“Unless a substantive Act can be regarded as directory and not mandatory or its infraction is so minimal that it can be observed that it can be covered by the maxim de minimis non curat lex or such that the complaint about it is mere fastidious stiffness in its construction or the breach relates to part of it which in relation to others, can be regarded as subsidiary and therefore should not be allowed to prejudice the operation of the dominant part or purpose thereof, or the strict enforcement of the statute would amount to a fraudulent or inequitable use of the statute or some other compelling reason, I do not see how a court can gloss over the breach of a statute.” Emphasis supplied.
See also cases like Republic v High Court (Fast Track Division) Accra, Ex-parte National Lottery Authority (Ghana Lotto Operator Association and Other – Interested Parties,  SCGLR 390
Republic v Michael Conduah, Ex-parte George Supi Asmah, unreported judgment of the Supreme Court in
Civil Appeal No. J4/28/12 dated 15th August 2013 where Akamba quoted with approval the dicta of our brother Atuguba and Dr. Date-Bah JJSC respectively in the Ex-parte National Lottery Authority case referred to supra.
The principle of law which is clearly discernible from the above cases is that unless the provisions in the statute are so manifestly and incurably bad, no Judge or court for that matter has the right or authority to grant immunity to a party from the consequences of the breach of an Act of Parliament or disable the enforcement of the provisions of an Act of Parliament.
In the instant case, it is the breach of substantial provisions of section 127 of Act 462 that are in contention, i.e. a statutory provision.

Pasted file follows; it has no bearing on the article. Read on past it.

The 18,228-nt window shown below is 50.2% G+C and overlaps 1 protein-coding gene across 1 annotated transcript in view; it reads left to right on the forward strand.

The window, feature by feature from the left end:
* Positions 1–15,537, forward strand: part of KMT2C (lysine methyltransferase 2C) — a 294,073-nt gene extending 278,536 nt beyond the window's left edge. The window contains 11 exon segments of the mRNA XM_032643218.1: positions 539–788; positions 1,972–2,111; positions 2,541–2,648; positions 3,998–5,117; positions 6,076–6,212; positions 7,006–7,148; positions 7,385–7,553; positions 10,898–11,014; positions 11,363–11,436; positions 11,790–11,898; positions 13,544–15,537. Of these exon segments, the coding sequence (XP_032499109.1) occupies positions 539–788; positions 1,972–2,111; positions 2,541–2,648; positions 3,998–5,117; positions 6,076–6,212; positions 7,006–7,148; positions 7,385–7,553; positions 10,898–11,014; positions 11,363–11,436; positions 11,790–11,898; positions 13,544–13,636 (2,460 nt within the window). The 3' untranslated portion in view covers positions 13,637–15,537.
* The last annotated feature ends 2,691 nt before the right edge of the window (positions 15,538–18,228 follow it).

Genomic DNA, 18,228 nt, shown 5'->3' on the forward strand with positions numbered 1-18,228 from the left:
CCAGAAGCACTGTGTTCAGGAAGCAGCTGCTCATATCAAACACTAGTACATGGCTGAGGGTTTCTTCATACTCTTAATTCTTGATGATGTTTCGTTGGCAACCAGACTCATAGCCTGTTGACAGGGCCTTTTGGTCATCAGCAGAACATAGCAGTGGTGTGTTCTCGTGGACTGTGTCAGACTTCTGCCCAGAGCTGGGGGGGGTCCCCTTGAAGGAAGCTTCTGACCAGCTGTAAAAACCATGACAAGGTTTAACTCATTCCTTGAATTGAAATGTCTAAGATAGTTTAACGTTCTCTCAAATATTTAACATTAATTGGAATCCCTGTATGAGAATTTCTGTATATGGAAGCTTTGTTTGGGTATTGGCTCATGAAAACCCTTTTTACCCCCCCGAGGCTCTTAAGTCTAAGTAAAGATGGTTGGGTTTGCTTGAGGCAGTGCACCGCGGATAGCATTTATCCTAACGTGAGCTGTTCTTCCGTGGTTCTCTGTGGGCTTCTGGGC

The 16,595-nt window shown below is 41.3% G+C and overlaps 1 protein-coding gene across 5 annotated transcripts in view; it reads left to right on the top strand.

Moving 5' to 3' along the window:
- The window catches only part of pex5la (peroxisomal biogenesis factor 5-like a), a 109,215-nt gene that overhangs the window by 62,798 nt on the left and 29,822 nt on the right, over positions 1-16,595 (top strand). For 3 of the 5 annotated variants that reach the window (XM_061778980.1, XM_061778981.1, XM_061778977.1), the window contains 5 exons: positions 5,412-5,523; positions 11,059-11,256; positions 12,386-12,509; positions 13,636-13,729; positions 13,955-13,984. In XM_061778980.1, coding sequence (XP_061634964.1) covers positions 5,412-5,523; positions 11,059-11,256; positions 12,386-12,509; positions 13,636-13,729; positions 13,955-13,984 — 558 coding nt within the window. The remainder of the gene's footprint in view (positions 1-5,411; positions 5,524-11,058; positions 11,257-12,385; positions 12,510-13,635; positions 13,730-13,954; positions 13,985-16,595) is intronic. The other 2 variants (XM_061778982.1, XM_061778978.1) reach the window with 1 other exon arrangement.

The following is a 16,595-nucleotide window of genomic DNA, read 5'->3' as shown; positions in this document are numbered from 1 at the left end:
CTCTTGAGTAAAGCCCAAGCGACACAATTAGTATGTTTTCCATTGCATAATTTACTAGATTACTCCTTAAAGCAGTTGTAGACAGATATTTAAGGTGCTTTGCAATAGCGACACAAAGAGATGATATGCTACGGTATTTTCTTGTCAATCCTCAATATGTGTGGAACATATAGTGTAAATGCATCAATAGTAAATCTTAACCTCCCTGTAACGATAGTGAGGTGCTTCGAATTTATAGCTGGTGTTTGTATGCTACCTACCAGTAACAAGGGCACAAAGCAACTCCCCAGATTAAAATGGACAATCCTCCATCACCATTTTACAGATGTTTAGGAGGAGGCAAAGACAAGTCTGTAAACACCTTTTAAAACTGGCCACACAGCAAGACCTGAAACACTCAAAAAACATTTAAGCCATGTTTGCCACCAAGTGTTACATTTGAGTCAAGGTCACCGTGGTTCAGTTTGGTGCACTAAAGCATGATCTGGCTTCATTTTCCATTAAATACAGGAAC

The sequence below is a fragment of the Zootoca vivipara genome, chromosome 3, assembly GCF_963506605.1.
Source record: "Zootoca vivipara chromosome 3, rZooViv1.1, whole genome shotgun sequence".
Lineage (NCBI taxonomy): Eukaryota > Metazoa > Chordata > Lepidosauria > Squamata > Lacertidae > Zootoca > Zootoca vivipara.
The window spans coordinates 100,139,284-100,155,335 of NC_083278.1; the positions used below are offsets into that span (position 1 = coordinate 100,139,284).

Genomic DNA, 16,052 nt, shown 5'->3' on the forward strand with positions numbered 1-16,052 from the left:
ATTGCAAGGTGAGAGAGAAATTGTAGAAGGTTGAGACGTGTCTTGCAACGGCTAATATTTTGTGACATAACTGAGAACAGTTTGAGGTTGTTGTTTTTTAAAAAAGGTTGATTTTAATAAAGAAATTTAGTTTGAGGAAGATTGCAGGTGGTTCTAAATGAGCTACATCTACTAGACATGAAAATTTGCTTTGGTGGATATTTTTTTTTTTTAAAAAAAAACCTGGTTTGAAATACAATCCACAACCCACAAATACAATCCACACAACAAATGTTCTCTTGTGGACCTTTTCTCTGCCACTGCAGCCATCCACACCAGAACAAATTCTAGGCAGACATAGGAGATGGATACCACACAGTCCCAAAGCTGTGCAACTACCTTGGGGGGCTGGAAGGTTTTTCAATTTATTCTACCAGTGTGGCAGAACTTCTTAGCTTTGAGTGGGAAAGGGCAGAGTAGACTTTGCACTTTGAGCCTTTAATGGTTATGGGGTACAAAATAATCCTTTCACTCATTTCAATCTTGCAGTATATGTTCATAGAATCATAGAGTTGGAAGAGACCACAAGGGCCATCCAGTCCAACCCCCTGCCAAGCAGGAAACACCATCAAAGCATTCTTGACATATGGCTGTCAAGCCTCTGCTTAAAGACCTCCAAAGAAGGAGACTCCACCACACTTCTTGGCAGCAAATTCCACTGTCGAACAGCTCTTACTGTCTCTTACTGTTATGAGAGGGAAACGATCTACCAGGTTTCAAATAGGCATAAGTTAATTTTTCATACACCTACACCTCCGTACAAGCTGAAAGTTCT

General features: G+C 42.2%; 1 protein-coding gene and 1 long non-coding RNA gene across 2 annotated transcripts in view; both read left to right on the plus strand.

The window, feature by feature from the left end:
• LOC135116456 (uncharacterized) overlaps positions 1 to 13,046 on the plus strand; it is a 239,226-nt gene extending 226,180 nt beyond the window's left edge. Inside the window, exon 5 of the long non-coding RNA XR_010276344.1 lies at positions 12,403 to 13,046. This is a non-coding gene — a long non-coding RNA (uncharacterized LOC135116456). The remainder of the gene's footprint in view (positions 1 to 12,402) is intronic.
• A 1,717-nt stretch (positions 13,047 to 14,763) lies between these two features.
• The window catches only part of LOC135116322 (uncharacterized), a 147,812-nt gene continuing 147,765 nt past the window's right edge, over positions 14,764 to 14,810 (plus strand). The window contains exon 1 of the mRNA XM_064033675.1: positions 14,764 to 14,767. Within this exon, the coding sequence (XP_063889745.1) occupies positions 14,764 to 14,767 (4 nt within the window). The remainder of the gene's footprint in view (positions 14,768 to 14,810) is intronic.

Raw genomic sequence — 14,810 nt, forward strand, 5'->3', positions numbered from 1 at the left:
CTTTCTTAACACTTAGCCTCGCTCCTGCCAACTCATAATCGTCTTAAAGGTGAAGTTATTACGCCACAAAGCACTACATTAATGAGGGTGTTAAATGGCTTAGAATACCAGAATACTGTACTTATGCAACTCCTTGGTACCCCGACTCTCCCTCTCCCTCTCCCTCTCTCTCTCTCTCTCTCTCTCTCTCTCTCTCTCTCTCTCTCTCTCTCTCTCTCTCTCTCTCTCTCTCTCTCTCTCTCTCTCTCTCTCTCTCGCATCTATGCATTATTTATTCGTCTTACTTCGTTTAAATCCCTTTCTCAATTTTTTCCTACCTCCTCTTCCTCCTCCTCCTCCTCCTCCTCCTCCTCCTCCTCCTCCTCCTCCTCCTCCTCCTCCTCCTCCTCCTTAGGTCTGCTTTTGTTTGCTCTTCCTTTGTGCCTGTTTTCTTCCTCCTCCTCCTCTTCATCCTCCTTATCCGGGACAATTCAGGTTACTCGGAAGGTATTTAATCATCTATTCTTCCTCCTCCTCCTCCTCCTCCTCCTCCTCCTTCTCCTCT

We have, after a perusal of the contending arguments of learned counsel been satisfied that the enforcement of Section 127 of Act 462 is a necessary pre condition that has to be fully met in order for the rationale behind the passage of the Act to be enjoyed by the Defendants herein.
The mischief which the law was intended to cure would be seriously denied and affected if the interpretation put upon the section and the requirement of notice by the Court of Appeal is allowed to stand.
FORM AGAINST SUBSTANCE
Faced with the difficulty of supporting the Court of Appeal decision, learned Counsel for the Plaintiffs relied to a large extent on the shield of form against the weapon of substance. This is how learned counsel forcefully put forward that argument:-
“We submit by way of emphasis that rules relating to form are never to be elevated above substance and in all cases the court looks at substance rather than form.”
Even though the above statement may be applicable on case by case basis, in the instant case the form is regulated by statute and we have not been convinced why we should abandon a statutory provision in favour of a sentimental recourse to substance.
What is at stake here is more than mere form, it is an opportunity for effective dispute management to forestall where possible unnecessary litigation.